Chaos has become a symptom of the tech world. Every day, thousands of developers are putting out fires at work and getting caught up in one crisis after another.
The better part of those fires have been lit by the rise of microservices and distributed cloud architectures. The popularity of those advancements is at an all-time high, yet failures continue to be prominent and complex.
According to an IHS Markit survey, the cost of downtime for 400 companies hit a collective $700 billion per year. This is a staggering figure.
We all need a magic pill to alleviate this headache —waiting for your service to crash is a bleak option.
Let’s do it the Netflix way and chill during deployment.
Welcome to chaos engineering - a place where mistakes are intentional and failures are embraced.
Its history dates back to 2010 when the Netflix Eng Tools team created Chaos Monkey to test the resilience of its IT infrastructure. Today, chaos engineering is ‘celebrating failure’ to help engineers and systems build muscle memory and maintain more resilient complex systems.
In layman’s terms, chaos engineering is the process of hacking things on purpose.
In this case, our main goal lies in identifying hidden problems that may wreck production.
As a сhaos engineer, you test the system's ability to handle real-world problems - server errors, traffic jumps, corrupted messages - in a series of controlled experiments.
To stress your system out, you need to follow a four-step process:
Define the steady-state of the system. Develop a profound understanding of a system so that you are aware of what it looks like during normal functioning. This state will serve as a measurable variable.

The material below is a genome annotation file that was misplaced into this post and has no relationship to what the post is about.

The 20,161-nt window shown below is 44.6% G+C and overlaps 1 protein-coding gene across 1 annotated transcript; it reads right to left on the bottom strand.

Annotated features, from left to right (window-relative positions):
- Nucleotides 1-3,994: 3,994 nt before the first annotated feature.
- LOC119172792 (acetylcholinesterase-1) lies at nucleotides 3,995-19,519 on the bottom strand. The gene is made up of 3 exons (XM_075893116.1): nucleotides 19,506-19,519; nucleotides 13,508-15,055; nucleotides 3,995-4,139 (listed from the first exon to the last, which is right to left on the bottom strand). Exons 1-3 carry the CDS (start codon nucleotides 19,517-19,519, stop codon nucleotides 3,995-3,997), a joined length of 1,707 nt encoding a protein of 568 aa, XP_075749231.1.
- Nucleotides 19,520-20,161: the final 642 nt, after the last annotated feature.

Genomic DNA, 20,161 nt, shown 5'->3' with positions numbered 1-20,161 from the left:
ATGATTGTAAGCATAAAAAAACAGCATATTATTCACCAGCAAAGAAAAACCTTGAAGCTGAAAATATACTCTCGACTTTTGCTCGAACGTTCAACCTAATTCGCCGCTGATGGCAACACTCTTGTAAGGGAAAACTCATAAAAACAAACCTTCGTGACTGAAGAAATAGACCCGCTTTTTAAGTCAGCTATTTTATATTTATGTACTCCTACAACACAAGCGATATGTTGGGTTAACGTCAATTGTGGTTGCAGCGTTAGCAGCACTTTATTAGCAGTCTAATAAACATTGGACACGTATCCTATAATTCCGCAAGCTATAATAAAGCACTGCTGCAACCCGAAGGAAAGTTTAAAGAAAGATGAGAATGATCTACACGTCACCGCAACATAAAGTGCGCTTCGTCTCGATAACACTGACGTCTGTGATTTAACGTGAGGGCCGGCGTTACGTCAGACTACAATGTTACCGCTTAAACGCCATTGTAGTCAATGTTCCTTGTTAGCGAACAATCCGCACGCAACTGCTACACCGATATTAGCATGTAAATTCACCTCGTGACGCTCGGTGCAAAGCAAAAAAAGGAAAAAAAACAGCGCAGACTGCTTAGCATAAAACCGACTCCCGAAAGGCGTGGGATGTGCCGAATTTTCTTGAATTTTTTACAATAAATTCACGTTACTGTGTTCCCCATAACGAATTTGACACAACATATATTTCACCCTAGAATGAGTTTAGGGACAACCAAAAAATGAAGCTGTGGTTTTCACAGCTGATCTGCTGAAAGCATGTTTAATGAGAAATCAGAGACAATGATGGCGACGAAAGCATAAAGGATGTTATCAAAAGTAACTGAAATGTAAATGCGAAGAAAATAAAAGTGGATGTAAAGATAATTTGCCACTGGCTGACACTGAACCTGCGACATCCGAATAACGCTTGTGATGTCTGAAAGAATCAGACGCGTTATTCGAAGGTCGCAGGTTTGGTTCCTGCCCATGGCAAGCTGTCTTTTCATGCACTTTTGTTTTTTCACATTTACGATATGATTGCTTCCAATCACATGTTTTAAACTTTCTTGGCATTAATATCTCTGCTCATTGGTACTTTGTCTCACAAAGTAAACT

Build a hypothesis around steady-state. Choose the damaging action you want to enact. Simulate realistic scenarios. Replicate real-life problems that have previously occurred in your system. For example, if traffic spikes caused havoc a few months ago, opt for bugs that mimic those affects.
Measure the impact. Keep tabs on your system while the bug is attacking it. Focus on key metrics, but don’t forget to assess the entire system.
Minimize the blast radius. Safeguard the infrastructure by coordinating developer teams and business units. Furthermore, you should start small and build up as you gain confidence in a system.
Invalidate your hypothesis. Finally, you’ll have one of the two outcomes. You either confirm the resilience of the system, or you find a weak point to eliminate.
Pro tip: Run chaos experiments in production to replicate the real state of things. If you perform chaos testing during staging or integration, you won’t build a real vision of how the system in production reacts.
Awesome! We’ve successfully shattered your application using controlled chaos and debunked the concept of chaos engineering. Next, you would want to right the wrongs to make your system invincible.
Credit for the above piece goes to Tatsiana Isakova, Hang Ngo, and Ellen Stevens.
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